The scenario is all too familiar: A corporation or government agency, having knuckled under to a group of "civil rights" activists and their lawyers, renders itself an easy target for successful copycat shakedowns. The U.S. Department of Agriculture (USDA) for over a decade has epitomized such capitulation. And once again it has come through. On October 19 the department announced the settlement of a longstanding lawsuit in which thousands of American Indian farmers and ranchers had claimed discrimination by USDA credit program administrators. The $760 million agreement, which gained preliminary court approval yesterday, follows the agency's capitulation earlier this year in separate lawsuits filed by black and Hispanic farmers. Taxpayers will be stuck with the bill.
According to unnamed sources, the GM IPO will offer approximately 22% of the company for proceeds of about 10 billion dollars. Shares will be sold at $26 to $29 after a stock split. This puts the company's value at approximately 50 billion dollars, in the same area as Ford's market cap. Arguments can be made whether or not GM is worth more than Ford, but there are other more important facts to ponder. Why did Ed Whitacre recently disclose that the IPO would price between $20 and $25, only to see the media hype a higher figure based on leaks that no doubt came from the company itself.
Probably because today is Election Day. The auto bailout is even more unpopular than the stimulis spending or ObamaCare. The pressure is on GM to shed the "Goverment Motors" label.
Yesterday we reported that the FTC's decision to close its investigation into the Google WiSpy affair came less than a week after President Obama attended a $30,000-plate fundraiser at the California home of senior Google executive Marissa Mayer. It also came four days after Google, after months of denials, admitted for the first time that its "Street View" video cameras were intercepting emails, passwords and website addresses sent by unsuspecting Internet users.
Now we've learned that on September 28, 2009, Becky Burr, a Google lobbyist at Wilmer Hale, emailed White House officials Susan Crawford and Andrew McLaughlin asking for a meeting to request the White House's assistance in urging the Federal Trade Commission to back off on privacy. Her email reads in part:
For union officials who wanted to line their pockets with benefit payments intended for members, Joseph Olivieri was the man to see. Now they will have to go elsewhere. This Wednesday a Manhattan federal jury found Olivieri, ex-executive director of the Long Island-based Association of Wall, Ceiling & Carpentry Industries (WC&C), guilty of perjury in a case that underscored the extent of Genovese crime family control of New York City-area construction contractors and unions. As part of the Justice Department racketeering probe, former Carpenters & Joiners District boss Michael Forde and eight other defendants already had pled guilty. Olivieri, currently out on $500,000 bond, faces up to five years in prison plus prosecution for four other charges, including conspiracy and fraud.
General Motors is expected to begin soliciting for its IPO within the next few weeks. Some warning signs are surfacing regarding the risks relating to investing in New GM. These risks will be easily recognized by astute money managers and may require GM (and its owners, the US Treasury) to rely more upon the Mom and Pop investors who are less sophisticated and more susceptible to being taken advantage of.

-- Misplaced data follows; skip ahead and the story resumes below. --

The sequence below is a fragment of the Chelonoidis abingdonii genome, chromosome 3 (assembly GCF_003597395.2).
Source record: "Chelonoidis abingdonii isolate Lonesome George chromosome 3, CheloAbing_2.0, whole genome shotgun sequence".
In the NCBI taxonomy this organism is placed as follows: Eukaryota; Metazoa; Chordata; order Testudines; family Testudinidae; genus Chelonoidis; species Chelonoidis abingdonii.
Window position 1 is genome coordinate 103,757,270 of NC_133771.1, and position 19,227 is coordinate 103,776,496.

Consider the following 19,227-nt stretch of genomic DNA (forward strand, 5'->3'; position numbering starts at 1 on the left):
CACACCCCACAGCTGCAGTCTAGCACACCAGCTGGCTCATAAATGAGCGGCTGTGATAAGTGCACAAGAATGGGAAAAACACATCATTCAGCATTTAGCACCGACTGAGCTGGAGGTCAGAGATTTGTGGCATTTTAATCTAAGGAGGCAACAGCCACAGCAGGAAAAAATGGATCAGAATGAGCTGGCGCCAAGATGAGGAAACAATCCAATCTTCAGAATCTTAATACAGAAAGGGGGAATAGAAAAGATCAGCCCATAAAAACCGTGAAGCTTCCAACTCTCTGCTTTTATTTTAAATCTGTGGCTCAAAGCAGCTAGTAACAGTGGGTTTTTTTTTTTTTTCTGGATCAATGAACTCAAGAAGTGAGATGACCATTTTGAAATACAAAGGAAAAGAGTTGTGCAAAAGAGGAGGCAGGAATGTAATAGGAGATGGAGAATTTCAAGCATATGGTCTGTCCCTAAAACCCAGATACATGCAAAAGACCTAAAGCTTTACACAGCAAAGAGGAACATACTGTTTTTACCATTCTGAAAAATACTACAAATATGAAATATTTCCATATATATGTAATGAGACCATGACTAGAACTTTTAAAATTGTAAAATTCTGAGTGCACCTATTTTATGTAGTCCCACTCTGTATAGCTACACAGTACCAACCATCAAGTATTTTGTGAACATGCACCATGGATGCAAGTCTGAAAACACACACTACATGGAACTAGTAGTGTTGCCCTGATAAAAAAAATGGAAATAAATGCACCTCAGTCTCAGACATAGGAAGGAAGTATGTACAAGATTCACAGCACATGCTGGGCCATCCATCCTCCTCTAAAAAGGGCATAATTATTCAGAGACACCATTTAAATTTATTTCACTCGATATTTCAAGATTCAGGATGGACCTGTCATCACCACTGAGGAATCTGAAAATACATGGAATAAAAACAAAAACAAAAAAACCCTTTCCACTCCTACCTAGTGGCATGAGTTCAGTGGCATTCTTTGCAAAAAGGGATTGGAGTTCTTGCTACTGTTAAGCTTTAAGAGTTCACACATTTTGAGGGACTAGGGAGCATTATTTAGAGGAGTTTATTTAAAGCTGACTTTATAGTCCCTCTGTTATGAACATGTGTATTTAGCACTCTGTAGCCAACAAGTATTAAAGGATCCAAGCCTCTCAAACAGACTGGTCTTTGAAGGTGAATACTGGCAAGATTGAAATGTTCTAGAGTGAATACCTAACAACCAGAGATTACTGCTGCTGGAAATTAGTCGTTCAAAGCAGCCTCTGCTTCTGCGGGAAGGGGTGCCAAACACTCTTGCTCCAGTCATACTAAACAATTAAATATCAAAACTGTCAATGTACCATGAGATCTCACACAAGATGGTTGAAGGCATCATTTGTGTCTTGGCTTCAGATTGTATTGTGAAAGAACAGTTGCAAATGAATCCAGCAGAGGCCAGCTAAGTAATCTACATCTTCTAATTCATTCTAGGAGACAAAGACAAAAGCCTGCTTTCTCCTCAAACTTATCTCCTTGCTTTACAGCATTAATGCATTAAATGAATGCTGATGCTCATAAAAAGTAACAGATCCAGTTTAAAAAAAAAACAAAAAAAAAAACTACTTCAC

Prior to filing for bankruptcy, General Motors funded its operations by borrowing from small investors. This funding came in the form of "baby bonds" that were traded on security exchanges and made readily available to retail buyers. Around the same time that unethical practices led to predatory lending in the mortgage industry, GM engaged in its own practice of predatory borrowing. The individuals who lent money in good faith eventually had their rights subordinated to the politically powerful labor unions.
Rep. Charles Rangel is heading into a Nov. 15 ethics trial with no lawyers, little money and a risky strategy that may turn his trial into a political showdown, rather than a legal face-off, according to sources close to the New York Democrat.
It's not even clear if the ethics trial will start on time. Rangel has asked for a delay in the proceedings, but the ethics committee - with members off running their own reelection campaigns - has not publicly ruled on the request.
James A. Wayne Sr., executive director of Capital Area Legal Services Corporation (CALSC), must have a taste for irony. He's reportedly making a list of employees to lay off by year's end. Yet wasteful and possibly illegal spending by his Baton Rouge-based organization could pay for the annual salary and benefits of a few staffers. That's a logical conclusion anyway in light of a report (see pdf) released September 27 by Legal Services Corporation's Office of Inspector General (OIG) identifying more than $300,000 over several years in undocumented and/or ineligible costs at CALSC. Wayne, though vowing to work with the OIG to better document expenses, has disputed the findings. The accompanying summary broadcast put together by the WBRZ-TV Channel 2 local news team in Baton Rouge suggests he doesn't have an easy case.
Shortly after Labor Day, as polls continued to sink, the Democratic National Committee (DNC) realized it needed a cash infusion for the upcoming midterm elections. Its chairman, former Virginia Governor Tim Kaine, turned to the Bank of America to secure a $15 million revolving credit line. Then, in the middle of this month, the Democratic Congressional Campaign Committee (DCCC) got another loan from BofA for an additional $17 million.
The loans might be illegal. A key question is whether adequate collateral was posted for the loans. The DNC says it pledged its donor mailing list but: